Sanders said it was still possible for single-payer to come to the U.S. eventually -- but he said the road will not begin in Washington. If a state like California or Vermont ever instituted a single-payer system on its own, Sanders said, it would eventually lead to national adoption of universal coverage.
Sanders has put forward an amendment to the current health care bill in the Senate that would allow states to use federal funds to create their own single-payer plans, he said.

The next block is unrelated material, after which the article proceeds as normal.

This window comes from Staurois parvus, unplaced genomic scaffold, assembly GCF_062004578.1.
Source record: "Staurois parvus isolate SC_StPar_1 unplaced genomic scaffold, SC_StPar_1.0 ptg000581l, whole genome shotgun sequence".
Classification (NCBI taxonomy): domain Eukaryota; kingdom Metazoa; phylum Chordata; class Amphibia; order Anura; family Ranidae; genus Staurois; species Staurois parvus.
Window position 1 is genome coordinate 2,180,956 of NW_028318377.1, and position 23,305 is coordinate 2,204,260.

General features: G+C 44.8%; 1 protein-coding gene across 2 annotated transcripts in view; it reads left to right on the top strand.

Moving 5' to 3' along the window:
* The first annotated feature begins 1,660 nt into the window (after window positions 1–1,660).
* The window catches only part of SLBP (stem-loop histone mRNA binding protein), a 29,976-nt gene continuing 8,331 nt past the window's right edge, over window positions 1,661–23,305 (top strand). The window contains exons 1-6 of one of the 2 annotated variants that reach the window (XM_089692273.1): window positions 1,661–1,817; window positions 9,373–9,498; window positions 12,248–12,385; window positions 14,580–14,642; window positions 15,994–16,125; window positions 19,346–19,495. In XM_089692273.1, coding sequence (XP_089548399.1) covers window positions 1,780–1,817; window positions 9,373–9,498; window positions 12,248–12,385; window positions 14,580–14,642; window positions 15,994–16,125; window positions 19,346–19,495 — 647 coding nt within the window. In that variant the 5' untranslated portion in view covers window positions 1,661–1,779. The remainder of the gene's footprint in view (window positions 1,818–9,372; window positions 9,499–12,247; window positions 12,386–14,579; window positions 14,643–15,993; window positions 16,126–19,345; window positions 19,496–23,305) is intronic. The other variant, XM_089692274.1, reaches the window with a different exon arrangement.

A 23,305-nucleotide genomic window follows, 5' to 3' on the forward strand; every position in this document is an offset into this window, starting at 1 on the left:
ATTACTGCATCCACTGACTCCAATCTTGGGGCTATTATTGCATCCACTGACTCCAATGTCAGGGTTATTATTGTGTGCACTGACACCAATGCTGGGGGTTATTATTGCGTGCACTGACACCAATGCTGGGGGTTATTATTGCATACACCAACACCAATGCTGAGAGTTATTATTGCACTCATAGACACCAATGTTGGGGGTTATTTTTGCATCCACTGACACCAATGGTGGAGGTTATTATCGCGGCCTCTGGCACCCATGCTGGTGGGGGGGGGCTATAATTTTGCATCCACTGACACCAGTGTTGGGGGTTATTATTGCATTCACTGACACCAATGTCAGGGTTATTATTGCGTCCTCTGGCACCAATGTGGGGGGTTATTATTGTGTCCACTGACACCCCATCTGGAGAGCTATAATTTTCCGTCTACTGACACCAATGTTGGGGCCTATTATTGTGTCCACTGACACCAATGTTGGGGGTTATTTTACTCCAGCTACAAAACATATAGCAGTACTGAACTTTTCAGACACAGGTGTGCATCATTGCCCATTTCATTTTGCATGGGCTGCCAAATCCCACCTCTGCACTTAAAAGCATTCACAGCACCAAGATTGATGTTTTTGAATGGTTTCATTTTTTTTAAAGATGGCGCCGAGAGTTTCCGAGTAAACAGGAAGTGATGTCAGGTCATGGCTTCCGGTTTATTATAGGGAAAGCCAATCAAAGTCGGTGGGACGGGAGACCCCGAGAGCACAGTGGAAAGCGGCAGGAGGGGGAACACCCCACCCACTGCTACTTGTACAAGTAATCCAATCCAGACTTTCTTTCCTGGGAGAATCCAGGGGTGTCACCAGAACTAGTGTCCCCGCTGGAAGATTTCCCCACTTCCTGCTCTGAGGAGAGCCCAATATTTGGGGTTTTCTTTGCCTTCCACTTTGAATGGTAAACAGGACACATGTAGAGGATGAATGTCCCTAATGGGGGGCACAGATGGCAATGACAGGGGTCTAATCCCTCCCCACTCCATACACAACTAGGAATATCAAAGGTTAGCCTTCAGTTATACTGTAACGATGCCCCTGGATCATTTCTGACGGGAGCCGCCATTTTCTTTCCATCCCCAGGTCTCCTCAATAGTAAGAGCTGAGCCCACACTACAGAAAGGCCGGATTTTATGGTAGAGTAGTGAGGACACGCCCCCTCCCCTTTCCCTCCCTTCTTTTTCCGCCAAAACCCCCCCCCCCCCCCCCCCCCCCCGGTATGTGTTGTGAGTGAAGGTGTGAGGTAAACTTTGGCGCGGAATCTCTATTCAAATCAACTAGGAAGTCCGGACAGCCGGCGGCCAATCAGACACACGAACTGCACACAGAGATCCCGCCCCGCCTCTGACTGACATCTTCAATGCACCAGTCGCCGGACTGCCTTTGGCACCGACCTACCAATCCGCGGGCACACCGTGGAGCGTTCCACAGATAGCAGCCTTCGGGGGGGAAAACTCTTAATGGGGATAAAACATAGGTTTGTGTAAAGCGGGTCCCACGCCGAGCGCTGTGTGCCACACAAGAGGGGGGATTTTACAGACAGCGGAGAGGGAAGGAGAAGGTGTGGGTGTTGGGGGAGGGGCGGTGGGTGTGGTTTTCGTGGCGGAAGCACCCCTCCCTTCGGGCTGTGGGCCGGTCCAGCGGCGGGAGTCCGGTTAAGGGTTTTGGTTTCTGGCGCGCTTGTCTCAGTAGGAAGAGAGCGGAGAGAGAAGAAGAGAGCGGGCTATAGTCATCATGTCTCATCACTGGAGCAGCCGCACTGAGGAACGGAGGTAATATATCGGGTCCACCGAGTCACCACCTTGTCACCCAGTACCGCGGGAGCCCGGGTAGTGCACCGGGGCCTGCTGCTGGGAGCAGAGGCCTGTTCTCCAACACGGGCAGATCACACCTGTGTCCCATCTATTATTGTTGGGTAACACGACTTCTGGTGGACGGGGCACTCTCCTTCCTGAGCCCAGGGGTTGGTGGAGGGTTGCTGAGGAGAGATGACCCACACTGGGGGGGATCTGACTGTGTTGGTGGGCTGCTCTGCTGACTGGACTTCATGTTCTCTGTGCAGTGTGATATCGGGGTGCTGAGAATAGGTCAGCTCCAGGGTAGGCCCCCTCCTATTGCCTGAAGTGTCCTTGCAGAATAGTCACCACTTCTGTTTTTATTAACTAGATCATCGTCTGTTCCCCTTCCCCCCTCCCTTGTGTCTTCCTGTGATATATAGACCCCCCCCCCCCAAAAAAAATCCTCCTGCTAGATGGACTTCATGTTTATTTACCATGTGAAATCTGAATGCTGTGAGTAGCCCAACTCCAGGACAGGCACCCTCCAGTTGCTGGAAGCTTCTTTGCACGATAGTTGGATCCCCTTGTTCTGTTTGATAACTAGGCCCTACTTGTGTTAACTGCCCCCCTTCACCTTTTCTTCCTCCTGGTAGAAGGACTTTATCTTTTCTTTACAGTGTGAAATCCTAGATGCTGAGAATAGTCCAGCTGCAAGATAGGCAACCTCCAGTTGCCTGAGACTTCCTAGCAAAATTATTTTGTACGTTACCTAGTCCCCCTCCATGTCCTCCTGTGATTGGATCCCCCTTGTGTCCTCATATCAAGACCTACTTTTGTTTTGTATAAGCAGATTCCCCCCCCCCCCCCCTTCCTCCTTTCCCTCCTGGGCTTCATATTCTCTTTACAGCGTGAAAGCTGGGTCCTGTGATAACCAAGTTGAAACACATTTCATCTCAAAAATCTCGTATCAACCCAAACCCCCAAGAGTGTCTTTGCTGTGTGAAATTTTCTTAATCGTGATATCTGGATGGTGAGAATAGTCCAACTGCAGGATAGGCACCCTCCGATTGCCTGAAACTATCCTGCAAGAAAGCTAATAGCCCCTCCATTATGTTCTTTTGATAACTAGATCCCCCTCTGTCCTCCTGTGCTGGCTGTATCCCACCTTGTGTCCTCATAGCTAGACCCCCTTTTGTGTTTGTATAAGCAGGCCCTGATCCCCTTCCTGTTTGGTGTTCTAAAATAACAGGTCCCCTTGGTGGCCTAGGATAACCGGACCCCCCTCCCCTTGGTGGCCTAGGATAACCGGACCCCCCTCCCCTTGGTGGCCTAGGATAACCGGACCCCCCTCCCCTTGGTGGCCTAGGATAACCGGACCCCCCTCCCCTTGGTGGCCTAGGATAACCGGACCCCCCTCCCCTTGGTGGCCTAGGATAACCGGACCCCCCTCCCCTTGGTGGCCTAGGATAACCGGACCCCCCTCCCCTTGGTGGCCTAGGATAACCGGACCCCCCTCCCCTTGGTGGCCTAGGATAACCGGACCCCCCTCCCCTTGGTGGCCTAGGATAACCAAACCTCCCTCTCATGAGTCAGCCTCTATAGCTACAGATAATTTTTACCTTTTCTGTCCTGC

Single-payer aside, Sanders chalks up the difficulty Democrats have had passing health care to a mistaken belief about party unity when reform efforts kicked off.
"The major error Democrats undertook was to assume we had 60 votes or even 59," he said. "We never had that."
Sanders said he thinks Democrats have 50 votes in the Senate to pass a bill "certainly to include a public option." It was a bit of good news for progressives, who have turned their attention to using reconciliation in the Senate to bolster a reform bill with the addition of a public option.